LIVERPOOL, ENGLAND - Sunday, October 28, 2007: Liverpool's captain Steven Gerrard MBE celebrates scoring the opening goal against Arsenal in front of the fans during the Premiership match at Anfield. (Photo by David Rawcliffe/Propaganda)

Klopp’s class of 2018 have maintained a zero in the losses column despite travelling to Tottenham, Chelsea and Arsenal away, and facing Manchester City at home. There are easier games to come and tougher ones for City to face.

Alexandre Lacazette’s sickening, but in fairness, sublime, late equaliser was only the fifth goal a defence we can rely on has conceded in 11 Premier League matches.

We can gripe about the referee and the offside that wasn’t, we can bemoan Virgil van Dijk’s nearly-but-not-quite efforts in front of goal, and we can wonder why a rare moment of opportunity was punished so ruthlessly by Arsenal while that very trait was lacking at the other end.

All fair. All human. All understandable. All borne of frustration.

But it shouldn’t cloud the progress. Where we were and where we are. Liverpool are already eight points better off than this stage of the season 12 months ago.

Saturday’s draw was depressing but not disastrous, at a ground where Liverpool have only won twice in 13 attempts and against a team that was unbeaten in 13.

Klopp’s words post match may not have been the tub-thumping type that spark tops off primal screams but they were correct nevertheless: “A point at Arsenal will always be absolutely a good result. We take that, now let’s carry on.”

Liverpool remain a club and a side pointing in the right direction despite the weekend shift of positions. There’s room for improvement, and the midfield players returning from injury can help with that, but a coolness and a calmness needs to remain for everyone involved.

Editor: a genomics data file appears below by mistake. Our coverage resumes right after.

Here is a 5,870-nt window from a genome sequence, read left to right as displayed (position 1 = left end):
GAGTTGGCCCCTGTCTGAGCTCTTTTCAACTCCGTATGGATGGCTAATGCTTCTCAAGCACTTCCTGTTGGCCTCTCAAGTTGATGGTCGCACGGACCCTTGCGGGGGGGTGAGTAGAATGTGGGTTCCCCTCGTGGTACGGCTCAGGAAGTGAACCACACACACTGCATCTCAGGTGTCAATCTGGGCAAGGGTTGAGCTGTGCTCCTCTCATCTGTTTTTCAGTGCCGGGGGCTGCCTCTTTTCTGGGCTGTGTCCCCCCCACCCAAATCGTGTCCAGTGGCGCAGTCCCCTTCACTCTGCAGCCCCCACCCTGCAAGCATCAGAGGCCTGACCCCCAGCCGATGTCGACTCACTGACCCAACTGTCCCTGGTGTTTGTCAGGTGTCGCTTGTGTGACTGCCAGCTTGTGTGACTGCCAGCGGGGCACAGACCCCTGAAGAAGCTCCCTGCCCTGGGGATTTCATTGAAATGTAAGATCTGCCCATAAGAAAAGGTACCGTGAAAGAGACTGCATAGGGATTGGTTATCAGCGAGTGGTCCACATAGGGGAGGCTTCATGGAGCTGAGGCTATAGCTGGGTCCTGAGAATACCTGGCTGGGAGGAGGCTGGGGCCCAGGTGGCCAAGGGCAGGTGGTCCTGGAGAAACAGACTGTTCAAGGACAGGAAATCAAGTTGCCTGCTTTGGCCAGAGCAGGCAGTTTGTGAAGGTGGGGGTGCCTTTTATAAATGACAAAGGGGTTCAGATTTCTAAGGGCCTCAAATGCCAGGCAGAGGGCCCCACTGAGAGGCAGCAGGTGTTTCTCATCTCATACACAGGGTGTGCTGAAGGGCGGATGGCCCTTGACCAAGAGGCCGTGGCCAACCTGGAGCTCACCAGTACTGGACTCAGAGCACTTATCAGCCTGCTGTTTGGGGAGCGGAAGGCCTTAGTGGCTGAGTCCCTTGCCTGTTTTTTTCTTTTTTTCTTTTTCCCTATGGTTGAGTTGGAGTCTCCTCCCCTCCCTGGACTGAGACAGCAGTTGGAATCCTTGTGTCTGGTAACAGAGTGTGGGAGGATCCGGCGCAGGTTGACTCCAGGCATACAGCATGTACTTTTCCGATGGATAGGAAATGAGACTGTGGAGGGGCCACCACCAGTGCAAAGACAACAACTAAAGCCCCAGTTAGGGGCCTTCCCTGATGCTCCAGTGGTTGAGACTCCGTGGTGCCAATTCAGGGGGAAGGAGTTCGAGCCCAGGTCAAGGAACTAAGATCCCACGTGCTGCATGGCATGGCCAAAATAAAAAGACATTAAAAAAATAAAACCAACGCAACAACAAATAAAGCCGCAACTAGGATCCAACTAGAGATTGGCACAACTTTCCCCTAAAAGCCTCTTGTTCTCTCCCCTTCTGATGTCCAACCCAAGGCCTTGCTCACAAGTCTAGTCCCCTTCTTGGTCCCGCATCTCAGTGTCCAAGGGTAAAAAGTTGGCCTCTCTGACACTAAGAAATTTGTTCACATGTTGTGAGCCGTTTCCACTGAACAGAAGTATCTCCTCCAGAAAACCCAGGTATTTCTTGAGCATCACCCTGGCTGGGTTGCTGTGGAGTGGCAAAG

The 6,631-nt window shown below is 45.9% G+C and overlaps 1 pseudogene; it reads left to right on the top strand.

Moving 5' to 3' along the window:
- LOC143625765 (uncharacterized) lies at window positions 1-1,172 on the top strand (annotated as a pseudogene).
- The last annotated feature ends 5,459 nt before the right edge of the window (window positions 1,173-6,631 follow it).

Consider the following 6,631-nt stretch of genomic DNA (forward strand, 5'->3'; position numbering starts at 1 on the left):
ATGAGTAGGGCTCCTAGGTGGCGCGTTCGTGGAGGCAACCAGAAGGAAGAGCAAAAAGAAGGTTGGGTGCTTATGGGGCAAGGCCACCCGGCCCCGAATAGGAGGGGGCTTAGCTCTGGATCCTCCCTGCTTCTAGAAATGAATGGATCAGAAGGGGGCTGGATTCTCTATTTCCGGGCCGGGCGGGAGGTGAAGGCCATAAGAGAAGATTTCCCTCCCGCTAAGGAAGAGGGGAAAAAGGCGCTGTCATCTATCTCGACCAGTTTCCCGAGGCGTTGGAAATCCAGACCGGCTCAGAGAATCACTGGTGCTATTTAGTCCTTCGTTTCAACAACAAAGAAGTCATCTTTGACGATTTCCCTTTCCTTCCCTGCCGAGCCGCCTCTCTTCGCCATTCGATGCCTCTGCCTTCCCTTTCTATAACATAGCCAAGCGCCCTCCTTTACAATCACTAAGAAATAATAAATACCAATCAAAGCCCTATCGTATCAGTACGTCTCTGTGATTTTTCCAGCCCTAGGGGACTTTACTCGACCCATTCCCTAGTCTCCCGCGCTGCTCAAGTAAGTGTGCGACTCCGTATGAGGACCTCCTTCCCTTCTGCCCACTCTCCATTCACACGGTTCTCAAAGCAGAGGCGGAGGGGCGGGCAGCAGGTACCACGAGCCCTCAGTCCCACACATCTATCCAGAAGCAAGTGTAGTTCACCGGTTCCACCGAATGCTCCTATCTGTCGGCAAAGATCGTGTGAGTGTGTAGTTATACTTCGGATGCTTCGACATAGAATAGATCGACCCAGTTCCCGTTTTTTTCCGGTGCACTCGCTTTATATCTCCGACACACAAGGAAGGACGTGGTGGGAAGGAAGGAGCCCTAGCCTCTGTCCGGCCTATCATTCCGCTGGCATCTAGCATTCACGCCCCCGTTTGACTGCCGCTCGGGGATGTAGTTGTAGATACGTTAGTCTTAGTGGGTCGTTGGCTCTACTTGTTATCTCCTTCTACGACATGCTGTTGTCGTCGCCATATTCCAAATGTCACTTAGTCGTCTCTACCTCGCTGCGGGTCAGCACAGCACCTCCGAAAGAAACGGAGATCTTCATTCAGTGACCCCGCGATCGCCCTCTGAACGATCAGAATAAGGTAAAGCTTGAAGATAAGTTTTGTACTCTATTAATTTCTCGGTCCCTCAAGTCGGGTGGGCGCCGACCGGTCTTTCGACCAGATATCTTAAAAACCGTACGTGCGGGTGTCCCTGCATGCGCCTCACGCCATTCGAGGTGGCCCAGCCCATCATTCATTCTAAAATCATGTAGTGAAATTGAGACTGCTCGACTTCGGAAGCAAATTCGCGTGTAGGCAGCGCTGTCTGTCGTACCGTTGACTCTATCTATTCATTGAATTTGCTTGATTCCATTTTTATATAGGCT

LONDON, ENGLAND - Saturday, November 3, 2018: Liverpool's Xherdan Shaqiri (L), captain Virgil van Dijk (C) and Fabio Henrique Tavares 'Fabinho' (R) after the FA Premier League match between Arsenal FC and Liverpool FC at Emirates Stadium. (Pic by David Rawcliffe/Propaganda)

It’s a great base to climb further. The Reds just need to keep knocking, consistently. Stay in contention. Stay in the race. Stay competitive. Right now they are doing just that. And one day it will count. We have to believe that.

Five years back, when the psychiatrist Dr Steve Peters was involved at Liverpool, he told The Independent: “A goal is something you must be able to control and you can’t control [your place] in the league.

“It depends on how others play, not just you. You always like to influence things and influence as much as you can but accept that most things in life are a dream. They’re not guaranteed to happen.”

That is unfortunately where we are – now and every season. But right now we can still dream and do so realistically.

What is much harder to accept is when there is a clear opportunity missed. Leicester were confirmed champions in 2015-16 when they had won just 77 points. And Liverpool? The Reds finished the season eighth with 60 points.

Two seasons on, The Reds are three points shy of accruing half that total after just 11 games.

These are good times. Let’s treat them that way.

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Pics: David Rawcliffe-Propaganda Photo